3. Donating Money, Goods, and services to Striking Workers

    If you can’t strike or demonstrate directly, you can donate money to striking worker relief and hardship funds. Find a union that is striking near you and ask them if you can donate to their relief fund. You can also contact the IWW‌ and ask if any local chapters have a hardship fund you can contribute to.

    The longer strikes go on, the more workers need money and support to survive while they aren’t working. Your support could buy these workers desperately needed extra time which can have real impact on their chances at getting demands met!
  4. Support Mutual Aid Networks

    There are people in every community who are desperately in need of money, food, and other goods and services right now. Mutual Aid networks have been springing up everywhere to provide this relief. And they could use your help!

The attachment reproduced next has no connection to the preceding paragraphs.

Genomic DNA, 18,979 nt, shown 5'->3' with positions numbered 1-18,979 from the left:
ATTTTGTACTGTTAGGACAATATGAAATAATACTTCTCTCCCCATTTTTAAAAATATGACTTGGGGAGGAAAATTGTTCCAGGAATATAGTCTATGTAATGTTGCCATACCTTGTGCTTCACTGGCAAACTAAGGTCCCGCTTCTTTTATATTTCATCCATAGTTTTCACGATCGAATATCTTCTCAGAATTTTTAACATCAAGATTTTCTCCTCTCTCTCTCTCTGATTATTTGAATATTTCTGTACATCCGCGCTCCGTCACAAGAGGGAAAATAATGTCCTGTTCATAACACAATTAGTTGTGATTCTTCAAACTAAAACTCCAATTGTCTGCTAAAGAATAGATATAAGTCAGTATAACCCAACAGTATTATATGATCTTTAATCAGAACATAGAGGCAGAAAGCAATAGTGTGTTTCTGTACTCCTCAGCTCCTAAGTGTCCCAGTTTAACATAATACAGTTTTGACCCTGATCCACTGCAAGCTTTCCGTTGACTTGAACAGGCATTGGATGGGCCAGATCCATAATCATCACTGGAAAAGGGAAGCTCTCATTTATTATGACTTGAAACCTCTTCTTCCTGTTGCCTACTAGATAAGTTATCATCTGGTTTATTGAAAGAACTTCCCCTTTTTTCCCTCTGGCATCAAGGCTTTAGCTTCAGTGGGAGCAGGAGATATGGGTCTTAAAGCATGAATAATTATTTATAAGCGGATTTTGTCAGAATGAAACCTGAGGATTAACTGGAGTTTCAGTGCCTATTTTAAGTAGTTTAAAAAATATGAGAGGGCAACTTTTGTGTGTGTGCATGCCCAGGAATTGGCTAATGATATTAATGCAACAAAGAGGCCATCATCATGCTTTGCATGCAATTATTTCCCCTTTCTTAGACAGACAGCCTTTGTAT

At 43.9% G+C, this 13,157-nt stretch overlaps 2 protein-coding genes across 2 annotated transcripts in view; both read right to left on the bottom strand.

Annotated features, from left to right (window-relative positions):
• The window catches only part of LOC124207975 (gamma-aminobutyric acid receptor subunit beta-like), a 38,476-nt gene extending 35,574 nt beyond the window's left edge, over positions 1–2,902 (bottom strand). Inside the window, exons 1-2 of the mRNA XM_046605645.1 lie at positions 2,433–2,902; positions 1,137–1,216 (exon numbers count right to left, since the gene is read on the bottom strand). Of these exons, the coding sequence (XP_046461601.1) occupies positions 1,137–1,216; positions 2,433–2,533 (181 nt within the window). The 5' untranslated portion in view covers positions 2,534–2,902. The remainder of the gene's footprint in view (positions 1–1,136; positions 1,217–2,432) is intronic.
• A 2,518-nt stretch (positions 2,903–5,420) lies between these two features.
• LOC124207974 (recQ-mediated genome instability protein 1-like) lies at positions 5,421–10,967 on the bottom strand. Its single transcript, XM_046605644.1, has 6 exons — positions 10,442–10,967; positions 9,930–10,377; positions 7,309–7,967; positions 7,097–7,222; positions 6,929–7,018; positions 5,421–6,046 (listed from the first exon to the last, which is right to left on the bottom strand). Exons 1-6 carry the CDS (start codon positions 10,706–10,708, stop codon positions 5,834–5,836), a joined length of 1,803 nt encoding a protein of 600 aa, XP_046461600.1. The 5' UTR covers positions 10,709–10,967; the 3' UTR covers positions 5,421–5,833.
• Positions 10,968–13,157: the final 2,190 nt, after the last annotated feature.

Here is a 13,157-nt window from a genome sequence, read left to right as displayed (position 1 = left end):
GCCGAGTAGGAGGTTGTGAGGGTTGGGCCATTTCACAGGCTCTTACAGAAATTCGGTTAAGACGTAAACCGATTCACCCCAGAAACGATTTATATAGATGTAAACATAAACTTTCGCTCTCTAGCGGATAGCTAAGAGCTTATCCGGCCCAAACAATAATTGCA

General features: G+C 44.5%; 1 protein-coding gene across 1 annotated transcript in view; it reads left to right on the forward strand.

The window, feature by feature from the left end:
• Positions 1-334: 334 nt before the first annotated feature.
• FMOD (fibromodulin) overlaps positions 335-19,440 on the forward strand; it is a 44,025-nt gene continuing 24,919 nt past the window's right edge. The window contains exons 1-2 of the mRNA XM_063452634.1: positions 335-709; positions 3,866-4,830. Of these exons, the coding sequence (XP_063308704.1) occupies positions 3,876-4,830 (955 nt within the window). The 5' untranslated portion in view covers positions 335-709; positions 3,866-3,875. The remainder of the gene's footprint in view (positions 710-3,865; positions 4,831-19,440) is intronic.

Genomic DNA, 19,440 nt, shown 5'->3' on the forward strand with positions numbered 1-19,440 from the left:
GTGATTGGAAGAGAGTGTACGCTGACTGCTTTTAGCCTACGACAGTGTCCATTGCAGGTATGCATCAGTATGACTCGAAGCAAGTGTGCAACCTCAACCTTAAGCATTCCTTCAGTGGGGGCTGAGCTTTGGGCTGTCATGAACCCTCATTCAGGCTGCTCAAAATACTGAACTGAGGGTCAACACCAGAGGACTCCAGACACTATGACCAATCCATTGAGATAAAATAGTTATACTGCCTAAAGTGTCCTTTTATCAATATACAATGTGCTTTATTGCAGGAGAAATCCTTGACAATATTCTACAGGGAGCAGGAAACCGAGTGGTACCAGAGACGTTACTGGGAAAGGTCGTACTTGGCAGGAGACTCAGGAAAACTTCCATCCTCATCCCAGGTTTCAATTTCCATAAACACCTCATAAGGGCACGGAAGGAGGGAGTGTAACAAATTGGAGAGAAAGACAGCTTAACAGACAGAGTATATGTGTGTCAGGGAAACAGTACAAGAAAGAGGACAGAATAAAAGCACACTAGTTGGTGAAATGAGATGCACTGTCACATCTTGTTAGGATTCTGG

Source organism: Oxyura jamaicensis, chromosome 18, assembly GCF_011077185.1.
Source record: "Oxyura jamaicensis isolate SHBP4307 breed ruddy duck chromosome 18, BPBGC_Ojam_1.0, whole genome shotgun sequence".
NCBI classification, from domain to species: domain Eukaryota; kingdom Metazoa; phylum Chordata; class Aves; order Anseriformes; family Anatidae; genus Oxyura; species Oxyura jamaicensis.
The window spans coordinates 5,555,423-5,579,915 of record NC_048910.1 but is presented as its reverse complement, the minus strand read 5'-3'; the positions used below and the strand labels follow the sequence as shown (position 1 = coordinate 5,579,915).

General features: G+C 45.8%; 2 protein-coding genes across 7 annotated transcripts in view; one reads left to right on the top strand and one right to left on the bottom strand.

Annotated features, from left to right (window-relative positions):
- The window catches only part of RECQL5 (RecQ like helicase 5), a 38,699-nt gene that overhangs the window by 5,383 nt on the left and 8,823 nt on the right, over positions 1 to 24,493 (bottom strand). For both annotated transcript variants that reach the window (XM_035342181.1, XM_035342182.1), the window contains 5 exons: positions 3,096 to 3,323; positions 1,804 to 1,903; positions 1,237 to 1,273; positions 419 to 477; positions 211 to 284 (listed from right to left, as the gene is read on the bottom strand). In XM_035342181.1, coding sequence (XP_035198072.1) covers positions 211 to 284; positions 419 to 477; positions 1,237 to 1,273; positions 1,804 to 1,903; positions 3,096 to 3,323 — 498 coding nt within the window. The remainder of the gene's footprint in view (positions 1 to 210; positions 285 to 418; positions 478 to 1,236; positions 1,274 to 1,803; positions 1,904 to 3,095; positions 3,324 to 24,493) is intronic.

Before you donate or volunteer, make sure the organization will support workers, disabled people, the elderly, and other vulnerable people directly, and make sure the values of the organization line up with your own. You might want to make sure that the organization is not affiliated with any for-profit entities and that they are grounded in inclusive and humanitarian principles.

    If you are involved with a Mutual Aid organization, get in touch with us at – we are trying to unite and coordinate efforts of Mutual Aid networks everywhere to exchange and distribute resources. By working together, we all become stronger!
  5. Slowdowns

    Slowdowns are actions where workers intentionally reduce productivity to limit the amount of money an employer brings in with the intention of reducing or eliminating the amount of profits that are made off of our labor.

    Just like sick-outs and strikes, these actions require organization and planning, so get help!‌ Don’t act alone!

  6. Sick-Outs

    Some workers are unable to mount a formal strike, but still manage to deliver a potent message to their employers by calling for a mass sick-out. This involves as many workers as possible calling in sick from work at the same time, with the aim of shutting down business operations.